Whether you’re the kind of person who enjoys afternoon tea or not, it’s highly likely you’ve indulged in a scone or two in your time. On that scone you no doubt spread jam (probably strawberry or raspberry) and finished it off with a nice big dollop of cream. But this would have been no ordinary cream. Super thick, rich and incredibly indulgent, Cornish clotted cream has been delighting people in the South West since 500BC, when it’s thought Phoenician traders swapped the recipe for valuable Cornish tin.
For such an iconic product, clotted cream is a pretty simple thing to make. Cream is gently baked in an oven, allowing the richest, most flavourful part to slowly rise to the top and turn into a firm golden crust. Not only does this add a bit of texture, it also seals in the freshness of the cream below.
However, this ancient process has been an essential part of Cornwall’s rich food scene for centuries. We all have memories of either visiting the South West and trying Cornish clotted cream for the first time or discovering its incredible flavour and texture elsewhere in the UK, and the fact that it’s become arguably one of the most iconic foods of Britain is testament to what an historic, memorable and (most importantly) tasty thing Cornish clotted cream is.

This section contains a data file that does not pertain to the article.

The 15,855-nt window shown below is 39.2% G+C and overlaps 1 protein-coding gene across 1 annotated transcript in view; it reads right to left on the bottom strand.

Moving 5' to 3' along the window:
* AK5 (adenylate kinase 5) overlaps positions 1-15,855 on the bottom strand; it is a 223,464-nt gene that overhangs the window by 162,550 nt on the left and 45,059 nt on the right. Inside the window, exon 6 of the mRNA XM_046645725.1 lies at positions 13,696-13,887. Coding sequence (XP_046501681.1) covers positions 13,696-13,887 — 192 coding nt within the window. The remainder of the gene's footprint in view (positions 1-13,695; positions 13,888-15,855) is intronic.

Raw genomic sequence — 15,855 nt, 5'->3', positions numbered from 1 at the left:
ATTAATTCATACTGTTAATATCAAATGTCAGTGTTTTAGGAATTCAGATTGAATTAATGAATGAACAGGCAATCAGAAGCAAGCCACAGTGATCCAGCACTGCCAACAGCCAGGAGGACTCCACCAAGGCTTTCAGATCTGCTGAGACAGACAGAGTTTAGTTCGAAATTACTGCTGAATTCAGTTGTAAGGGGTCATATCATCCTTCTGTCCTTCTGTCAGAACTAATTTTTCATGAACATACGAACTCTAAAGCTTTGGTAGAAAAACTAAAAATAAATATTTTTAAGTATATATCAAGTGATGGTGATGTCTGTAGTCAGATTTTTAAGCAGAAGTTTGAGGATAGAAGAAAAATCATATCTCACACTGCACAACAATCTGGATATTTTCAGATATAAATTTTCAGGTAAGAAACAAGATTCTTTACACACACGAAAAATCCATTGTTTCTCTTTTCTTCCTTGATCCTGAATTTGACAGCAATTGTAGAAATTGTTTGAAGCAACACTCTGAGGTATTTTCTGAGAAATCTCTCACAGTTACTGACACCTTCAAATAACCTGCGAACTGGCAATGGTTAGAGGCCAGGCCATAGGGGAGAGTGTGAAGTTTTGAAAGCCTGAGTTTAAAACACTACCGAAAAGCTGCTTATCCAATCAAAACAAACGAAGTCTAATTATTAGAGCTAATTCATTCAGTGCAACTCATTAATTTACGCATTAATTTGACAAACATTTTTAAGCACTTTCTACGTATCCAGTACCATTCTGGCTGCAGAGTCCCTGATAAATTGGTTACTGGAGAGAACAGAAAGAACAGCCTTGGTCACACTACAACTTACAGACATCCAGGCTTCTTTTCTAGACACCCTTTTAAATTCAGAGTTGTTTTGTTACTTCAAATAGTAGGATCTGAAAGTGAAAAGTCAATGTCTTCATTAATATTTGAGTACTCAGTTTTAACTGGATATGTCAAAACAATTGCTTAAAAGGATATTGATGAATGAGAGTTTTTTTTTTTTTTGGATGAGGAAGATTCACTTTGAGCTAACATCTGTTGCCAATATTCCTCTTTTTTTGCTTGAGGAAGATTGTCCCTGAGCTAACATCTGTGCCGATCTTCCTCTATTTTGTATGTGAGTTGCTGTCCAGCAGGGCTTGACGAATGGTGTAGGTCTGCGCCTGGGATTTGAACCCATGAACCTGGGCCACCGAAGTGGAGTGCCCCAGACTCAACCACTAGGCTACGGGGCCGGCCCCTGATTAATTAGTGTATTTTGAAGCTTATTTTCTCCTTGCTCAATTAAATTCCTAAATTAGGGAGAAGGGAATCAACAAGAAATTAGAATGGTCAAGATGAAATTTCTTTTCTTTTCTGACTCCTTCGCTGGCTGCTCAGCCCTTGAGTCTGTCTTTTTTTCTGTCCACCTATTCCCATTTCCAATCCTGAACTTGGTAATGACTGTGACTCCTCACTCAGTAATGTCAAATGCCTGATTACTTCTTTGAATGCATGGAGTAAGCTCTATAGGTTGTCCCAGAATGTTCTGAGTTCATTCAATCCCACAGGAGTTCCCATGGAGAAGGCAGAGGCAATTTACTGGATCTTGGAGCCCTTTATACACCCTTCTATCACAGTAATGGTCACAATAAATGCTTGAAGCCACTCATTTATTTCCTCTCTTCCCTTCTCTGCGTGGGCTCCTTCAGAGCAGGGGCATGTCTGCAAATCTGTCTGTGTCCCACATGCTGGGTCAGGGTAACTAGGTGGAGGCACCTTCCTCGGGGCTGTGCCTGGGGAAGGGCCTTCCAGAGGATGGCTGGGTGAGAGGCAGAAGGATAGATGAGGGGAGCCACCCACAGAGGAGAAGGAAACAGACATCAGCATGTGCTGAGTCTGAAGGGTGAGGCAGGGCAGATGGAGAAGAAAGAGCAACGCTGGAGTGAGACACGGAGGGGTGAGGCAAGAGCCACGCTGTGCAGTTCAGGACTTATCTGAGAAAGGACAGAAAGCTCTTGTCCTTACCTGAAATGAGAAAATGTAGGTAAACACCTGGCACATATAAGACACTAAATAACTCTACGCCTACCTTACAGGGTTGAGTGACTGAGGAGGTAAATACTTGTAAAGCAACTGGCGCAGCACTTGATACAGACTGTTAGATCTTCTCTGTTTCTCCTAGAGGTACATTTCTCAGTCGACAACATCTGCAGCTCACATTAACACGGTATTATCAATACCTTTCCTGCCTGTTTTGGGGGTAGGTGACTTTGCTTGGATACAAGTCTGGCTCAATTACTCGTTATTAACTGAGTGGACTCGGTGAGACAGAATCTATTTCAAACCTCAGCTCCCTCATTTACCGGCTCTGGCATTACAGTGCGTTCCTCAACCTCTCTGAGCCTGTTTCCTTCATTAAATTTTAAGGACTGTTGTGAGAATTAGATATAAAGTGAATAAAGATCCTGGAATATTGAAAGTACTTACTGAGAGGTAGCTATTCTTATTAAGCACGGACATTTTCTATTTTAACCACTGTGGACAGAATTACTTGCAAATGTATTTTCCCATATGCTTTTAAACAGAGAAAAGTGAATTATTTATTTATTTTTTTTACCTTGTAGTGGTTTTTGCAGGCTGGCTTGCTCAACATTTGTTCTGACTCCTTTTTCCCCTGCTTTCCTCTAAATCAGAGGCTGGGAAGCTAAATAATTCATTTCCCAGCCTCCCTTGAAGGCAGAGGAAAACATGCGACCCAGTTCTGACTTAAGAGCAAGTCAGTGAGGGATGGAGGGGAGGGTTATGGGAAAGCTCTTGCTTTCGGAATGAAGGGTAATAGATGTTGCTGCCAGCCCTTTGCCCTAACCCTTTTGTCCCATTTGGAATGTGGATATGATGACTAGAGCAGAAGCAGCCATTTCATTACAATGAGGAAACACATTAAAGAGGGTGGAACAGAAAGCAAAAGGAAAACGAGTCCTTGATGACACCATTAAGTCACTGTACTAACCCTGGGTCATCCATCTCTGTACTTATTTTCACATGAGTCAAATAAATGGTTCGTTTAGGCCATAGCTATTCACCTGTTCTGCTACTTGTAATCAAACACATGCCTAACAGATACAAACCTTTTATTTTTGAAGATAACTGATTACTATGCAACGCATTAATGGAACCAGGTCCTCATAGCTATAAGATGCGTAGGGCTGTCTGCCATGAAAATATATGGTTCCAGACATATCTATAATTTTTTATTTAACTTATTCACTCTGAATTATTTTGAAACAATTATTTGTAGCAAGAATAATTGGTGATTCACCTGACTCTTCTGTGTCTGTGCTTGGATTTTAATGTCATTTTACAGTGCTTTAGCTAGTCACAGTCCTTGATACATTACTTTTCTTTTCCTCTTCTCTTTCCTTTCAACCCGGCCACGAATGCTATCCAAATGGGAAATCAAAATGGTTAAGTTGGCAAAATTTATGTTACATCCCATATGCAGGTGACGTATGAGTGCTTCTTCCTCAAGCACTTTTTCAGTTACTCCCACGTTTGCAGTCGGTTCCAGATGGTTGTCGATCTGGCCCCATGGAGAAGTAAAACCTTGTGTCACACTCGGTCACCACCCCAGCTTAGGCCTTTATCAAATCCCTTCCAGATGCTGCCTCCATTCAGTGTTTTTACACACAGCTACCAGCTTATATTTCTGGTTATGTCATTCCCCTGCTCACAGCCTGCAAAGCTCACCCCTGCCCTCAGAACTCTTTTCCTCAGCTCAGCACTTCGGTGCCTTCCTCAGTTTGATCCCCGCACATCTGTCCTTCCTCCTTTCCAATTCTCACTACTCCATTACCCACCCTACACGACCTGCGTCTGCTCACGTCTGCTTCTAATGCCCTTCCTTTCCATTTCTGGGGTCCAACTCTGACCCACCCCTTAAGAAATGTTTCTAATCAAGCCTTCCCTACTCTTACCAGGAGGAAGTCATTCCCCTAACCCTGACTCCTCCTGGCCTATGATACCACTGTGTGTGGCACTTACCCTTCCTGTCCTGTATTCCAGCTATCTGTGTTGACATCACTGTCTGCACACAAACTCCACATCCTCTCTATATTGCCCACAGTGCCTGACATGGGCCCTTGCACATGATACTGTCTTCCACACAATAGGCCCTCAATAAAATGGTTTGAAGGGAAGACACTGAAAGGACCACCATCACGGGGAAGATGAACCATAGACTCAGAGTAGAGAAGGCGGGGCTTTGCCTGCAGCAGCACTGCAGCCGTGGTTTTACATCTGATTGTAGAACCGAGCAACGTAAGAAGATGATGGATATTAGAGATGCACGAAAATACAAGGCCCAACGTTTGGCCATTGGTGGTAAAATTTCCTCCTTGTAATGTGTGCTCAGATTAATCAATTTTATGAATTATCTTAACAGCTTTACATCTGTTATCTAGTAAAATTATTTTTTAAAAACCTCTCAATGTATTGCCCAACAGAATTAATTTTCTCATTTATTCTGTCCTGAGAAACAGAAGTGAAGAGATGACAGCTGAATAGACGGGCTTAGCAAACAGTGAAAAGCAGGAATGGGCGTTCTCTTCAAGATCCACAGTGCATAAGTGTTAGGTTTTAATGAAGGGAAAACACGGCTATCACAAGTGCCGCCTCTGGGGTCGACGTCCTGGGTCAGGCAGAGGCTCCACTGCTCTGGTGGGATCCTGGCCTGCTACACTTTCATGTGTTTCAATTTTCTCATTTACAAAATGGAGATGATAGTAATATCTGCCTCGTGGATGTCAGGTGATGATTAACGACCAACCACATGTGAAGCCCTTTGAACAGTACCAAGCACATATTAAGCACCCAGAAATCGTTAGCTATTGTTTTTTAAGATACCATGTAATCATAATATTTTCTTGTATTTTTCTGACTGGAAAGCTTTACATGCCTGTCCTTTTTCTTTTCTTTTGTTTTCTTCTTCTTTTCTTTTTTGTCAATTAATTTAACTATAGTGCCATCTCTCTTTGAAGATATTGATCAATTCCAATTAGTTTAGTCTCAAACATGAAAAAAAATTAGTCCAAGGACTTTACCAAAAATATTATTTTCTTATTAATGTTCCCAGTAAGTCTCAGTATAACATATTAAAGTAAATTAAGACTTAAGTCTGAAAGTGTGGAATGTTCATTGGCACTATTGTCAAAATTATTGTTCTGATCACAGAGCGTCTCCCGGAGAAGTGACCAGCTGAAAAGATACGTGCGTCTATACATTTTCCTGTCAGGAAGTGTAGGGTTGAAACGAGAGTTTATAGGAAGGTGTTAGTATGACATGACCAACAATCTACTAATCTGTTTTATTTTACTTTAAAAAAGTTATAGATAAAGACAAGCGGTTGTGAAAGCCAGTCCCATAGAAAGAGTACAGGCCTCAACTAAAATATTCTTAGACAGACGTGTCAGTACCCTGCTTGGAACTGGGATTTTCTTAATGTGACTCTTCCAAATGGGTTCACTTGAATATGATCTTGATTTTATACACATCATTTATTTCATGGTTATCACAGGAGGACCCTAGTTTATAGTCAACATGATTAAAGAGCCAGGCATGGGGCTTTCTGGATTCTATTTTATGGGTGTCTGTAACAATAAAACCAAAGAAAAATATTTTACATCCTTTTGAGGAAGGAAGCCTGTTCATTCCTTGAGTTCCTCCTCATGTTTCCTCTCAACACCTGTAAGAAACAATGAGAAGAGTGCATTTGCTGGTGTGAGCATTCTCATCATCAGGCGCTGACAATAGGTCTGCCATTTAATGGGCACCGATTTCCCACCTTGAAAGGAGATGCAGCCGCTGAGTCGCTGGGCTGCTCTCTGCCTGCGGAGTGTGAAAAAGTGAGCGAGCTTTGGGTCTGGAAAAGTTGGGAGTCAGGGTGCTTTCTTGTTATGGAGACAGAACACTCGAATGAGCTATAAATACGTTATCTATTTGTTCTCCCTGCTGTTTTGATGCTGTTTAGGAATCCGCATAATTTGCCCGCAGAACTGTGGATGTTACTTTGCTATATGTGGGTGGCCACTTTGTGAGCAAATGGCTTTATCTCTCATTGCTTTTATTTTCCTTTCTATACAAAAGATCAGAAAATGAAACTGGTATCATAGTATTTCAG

The most famous clotted cream producer in the world is Rodda’s, a company that’s been going since 1890. Still owned by the Rodda family (Nicholas Rodda is the fifth generation owner of the business), Rodda’s Cornish clotted cream is produced on the same site in Redruth as it was back in the nineteenth century, made using local milk to the same recipe. It’s this local milk that Nicholas says is the secret to creating the yellow, golden crust; the cows graze on Cornish grass with a particularly high amount of beta-carotene in (the stuff that makes vegetables like carrots orange) which in turn affects the quality and colour of the milk.
Cornish clotted cream obviously holds incredibly close ties to the county, but Rodda’s is going the extra mile to make sure the farmers it sources its milk from get a good deal. The producer will soon be buying its milk direct from farmers in west Cornwall, ensuring more stable pricing and rewards paid for milk quality.